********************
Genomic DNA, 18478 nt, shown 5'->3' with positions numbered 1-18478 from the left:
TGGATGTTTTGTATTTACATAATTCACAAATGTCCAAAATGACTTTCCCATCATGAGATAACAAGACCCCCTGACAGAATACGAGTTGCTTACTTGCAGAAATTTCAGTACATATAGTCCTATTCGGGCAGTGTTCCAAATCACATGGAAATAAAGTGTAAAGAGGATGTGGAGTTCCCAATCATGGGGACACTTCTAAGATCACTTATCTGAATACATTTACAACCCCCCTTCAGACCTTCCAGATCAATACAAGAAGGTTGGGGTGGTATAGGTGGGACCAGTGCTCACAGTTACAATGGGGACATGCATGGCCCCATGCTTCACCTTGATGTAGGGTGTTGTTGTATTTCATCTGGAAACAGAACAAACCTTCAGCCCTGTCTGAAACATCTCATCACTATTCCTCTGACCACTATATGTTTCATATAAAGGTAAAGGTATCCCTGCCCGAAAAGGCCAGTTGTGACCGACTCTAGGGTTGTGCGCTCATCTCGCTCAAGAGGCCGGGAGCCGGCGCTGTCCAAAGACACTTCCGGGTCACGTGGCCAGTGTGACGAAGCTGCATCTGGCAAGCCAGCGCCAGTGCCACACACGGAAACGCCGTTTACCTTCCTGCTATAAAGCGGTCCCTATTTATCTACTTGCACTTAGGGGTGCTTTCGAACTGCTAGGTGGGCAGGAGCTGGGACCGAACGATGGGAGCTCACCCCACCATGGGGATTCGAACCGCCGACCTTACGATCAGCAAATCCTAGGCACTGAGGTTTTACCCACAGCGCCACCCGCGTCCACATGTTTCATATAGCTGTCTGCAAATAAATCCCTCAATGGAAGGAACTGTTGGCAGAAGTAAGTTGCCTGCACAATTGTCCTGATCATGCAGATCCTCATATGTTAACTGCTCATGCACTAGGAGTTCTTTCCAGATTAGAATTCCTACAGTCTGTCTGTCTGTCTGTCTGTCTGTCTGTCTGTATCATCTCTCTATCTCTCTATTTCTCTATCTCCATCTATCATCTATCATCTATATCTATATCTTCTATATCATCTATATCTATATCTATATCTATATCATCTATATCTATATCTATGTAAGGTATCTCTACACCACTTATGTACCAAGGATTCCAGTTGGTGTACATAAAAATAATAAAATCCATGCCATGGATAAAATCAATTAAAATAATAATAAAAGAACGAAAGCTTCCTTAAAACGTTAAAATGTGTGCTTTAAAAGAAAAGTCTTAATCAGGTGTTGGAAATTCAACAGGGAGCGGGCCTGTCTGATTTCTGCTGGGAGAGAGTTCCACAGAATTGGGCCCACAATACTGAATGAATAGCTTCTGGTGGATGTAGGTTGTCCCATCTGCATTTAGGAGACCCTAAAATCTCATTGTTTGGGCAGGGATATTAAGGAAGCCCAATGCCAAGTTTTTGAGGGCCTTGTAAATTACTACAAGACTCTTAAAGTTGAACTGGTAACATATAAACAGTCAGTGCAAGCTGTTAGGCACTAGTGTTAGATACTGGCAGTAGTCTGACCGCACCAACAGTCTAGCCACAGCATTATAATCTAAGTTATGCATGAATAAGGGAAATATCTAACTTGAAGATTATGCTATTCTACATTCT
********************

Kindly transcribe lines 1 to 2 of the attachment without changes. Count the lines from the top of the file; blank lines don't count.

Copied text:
Genomic DNA, 18478 nt, shown 5'->3' with positions numbered 1-18478 from the left:
TGGATGTTTTGTATTTACATAATTCACAAATGTCCAAAATGACTTTCCCATCATGAGATAACAAGACCCCCTGACAGAATACGAGTTGCTTACTTGCAGAAATTTCAGTACATATAGTCCTATTCGGGCAGTGTTCCAAATCACATGGAAATAAAGTGTAAAGAGGATGTGGAGTTCCCAATCATGGGGACACTTCTAAGATCACTTATCTGAATACATTTACAACCCCCCTTCAGACCTTCCAGATCAATACAAGAAGGTTGGGGTGGTATAGGTGGGACCAGTGCTCACAGTTACAATGGGGACATGCATGGCCCCATGCTTCACCTTGATGTAGGGTGTTGTTGTATTTCATCTGGAAACAGAACAAACCTTCAGCCCTGTCTGAAACATCTCATCACTATTCCTCTGACCACTATATGTTTCATATAAAGGTAAAGGTATCCCTGCCCGAAAAGGCCAGTTGTGACCGACTCTAGGGTTGTGCGCTCATCTCGCTCAAGAGGCCGGGAGCCGGCGCTGTCCAAAGACACTTCCGGGTCACGTGGCCAGTGTGACGAAGCTGCATCTGGCAAGCCAGCGCCAGTGCCACACACGGAAACGCCGTTTACCTTCCTGCTATAAAGCGGTCCCTATTTATCTACTTGCACTTAGGGGTGCTTTCGAACTGCTAGGTGGGCAGGAGCTGGGACCGAACGATGGGAGCTCACCCCACCATGGGGATTCGAACCGCCGACCTTACGATCAGCAAATCCTAGGCACTGAGGTTTTACCCACAGCGCCACCCGCGTCCACATGTTTCATATAGCTGTCTGCAAATAAATCCCTCAATGGAAGGAACTGTTGGCAGAAGTAAGTTGCCTGCACAATTGTCCTGATCATGCAGATCCTCATATGTTAACTGCTCATGCACTAGGAGTTCTTTCCAGATTAGAATTCCTACAGTCTGTCTGTCTGTCTGTCTGTCTGTCTGTCTGTATCATCTCTCTATCTCTCTATTTCTCTATCTCCATCTATCATCTATCATCTATATCTATATCTTCTATATCATCTATATCTATATCTATATCTATATCATCTATATCTATATCTATGTAAGGTATCTCTACACCACTTATGTACCAAGGATTCCAGTTGGTGTACATAAAAATAATAAAATCCATGCCATGGATAAAATCAATTAAAATAATAATAAAAGAACGAAAGCTTCCTTAAAACGTTAAAATGTGTGCTTTAAAAGAAAAGTCTTAATCAGGTGTTGGAAATTCAACAGGGAGCGGGCCTGTCTGATTTCTGCTGGGAGAGAGTTCCACAGAATTGGGCCCACAATACTGAATGAATAGCTTCTGGTGGATGTAGGTTGTCCCATCTGCATTTAGGAGACCCTAAAATCTCATTGTTTGGGCAGGGATATTAAGGAAGCCCAATGCCAAGTTTTTGAGGGCCTTGTAAATTACTACAAGACTCTTAAAGTTGAACTGGTAACATATAAACAGTCAGTGCAAGCTGTTAGGCACTAGTGTTAGATACTGGCAGTAGTCTGACCGCACCAACAGTCTAGCCACAGCATTATAATCTAAGTTATGCATGAATAAGGGAAATATCTAACTTGAAGATTATGCTATTCTACATTCT